September 23, 2017

Horst Heldt’s time at Schalke slowly coming to an end

This week’s headlines in the German press have been all about Schalke’s impending big move for Mainz’s sporting director Christian Heidel. If Bild is to be believed the club has reached an agreement with the man who has been serving the carnival club for more than 25 years now. Sky Sports News HD goes even so far in suggesting that the club is trying to get Horst Heldt out of the door before the winter transfer window, simply because the board has lost the trust in their sporting director over the last couple of years.

Max Eberl turned the Royal Blues down during the summer break, as did Markus Weinzierl, who was the first choice to take over after Roberto Di Matteo. Considering the fact that Die Knappen started into the season with a second choice coach and a sporting director who is much maligned by both the fans and members of the board, one might be tempted to say that the results that the team have produced so far are a lot better than one could have feared.

Five turbulent years

Whatever happens in the near future, it safe to say that Horst Heldt can look back on a strenuous time at the club, with many ups and downs. The 45-year-old was brought in by his former coach Felix Magath, who needed a second man behind him keeping his back free. Heldt and his former mentor fell out, and in the end it was Magath who had to pack his bags after Heldt had won the internal power struggle between the two.

His subsequent decisions have ever since been put under a microscope, and many of them have been heavily criticised by the press. His appointment of Jens Keller after Huub Stevens was sacked revealed a lack of imagination and an inability for finding the right man who could steady the unstable ship. If Schalke weren’t fulfilling their potential the next man in charge, Roberto Di Matteo, made matters even worse. The Italian coach relied upon defensive tactics that weren’t suitable for the team and had the fans either yawning or outraged. It might very well be this very appointment and its consequences which was the final drop in the bucket for the officials at the club.

Add to that the fact that Heldt’s exploits on the transfer market at best can be described as a mixed bag, with some players turning out to be real improvements to the squad, but far more players turning out to be flops. Both Sidney Sam and Kevin Prince Boateng turned out to be trouble makers that had to be expelled from the first team at the end of last season’s turbulent Rückrunde. The fact that Heldt hasn’t managed to get rid of Boateng and that Breitenreiter’s hand was forced in accepting Sam back into the squad must have caused some frowns on the faces of the board members. Heldt is still to this day defending the purchase of Boateng, stating that his performance during the first season helped the club secure a place in the top 4 of the table. However, one might be tempted to ask whether or not the money spent on Boateng could have been spent elsewhere on a player with similar qualities and a character more suitable to the team and fans.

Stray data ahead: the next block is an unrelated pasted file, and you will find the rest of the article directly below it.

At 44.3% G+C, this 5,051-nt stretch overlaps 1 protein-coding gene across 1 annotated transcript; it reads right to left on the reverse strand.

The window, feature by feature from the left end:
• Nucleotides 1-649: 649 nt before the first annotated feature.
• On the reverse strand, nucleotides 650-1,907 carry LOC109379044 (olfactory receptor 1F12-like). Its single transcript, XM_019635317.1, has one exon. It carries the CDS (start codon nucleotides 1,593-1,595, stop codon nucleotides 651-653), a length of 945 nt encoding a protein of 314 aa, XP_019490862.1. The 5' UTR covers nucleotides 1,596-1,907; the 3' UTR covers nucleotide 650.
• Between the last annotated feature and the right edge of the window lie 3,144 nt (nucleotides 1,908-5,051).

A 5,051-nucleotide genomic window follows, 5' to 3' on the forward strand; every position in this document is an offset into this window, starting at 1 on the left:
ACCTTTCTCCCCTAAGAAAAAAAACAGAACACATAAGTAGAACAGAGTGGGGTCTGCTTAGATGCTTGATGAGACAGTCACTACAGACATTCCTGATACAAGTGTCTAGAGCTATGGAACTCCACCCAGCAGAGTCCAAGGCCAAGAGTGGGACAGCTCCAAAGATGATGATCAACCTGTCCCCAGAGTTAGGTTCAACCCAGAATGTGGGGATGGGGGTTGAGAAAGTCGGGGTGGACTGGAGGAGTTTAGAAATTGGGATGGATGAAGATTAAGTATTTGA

Underperforming

Given the fact that Schalke were ranked as the 12th richest club in the world by Forbes only a year ago, there’s no doubt that the club is not reaching its potential as of now. Instead of fighting for honours in the Champions League the club barely managed to get into the Europa League, mostly because many of the other teams around them in the table had a significant drop in form towards the business end of last season.

The club has certainly been a tricky place for most coaches and sporting directors, given the expectations from the fans and the relentless pressure from the press. However, it’s not unfair to state that the club has not been reaching its full potential during the five years Horst Heldt has been at the club. Many different coaches with differing philosophies have had their chance at Schalke, however, only one man remained at the club being partly responsible for what has been going on. Given the generous amount of time granted to Horst Heldt and the mediocre results that have been produced over that time, it’s only natural that Schalke are looking for other options now.

Christian Heidel has managed to turn Mainz into a competitive Bundesliga team on a low budget, by being involved in every aspect of the club’s internal life. He had a huge impact on the scouting done by the club, he managed to find some of the finest coaches out there and recruited them to the club in different positions. Heidel knows how to stretch a buck to make more of the money at hand than many bigger clubs in the league. A man who can provide change in more than one way is certainly a good bet to get Schalke back to where they want to be.

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Niklas Wildhagen

Niklas is a 30-year-old football writer and podcaster who has been following the Bundesliga and German football since the early 90s. You can follow him on Twitter, @normusings, and listen to his opinions on @TalkingFussball and on the @AufstiegPod.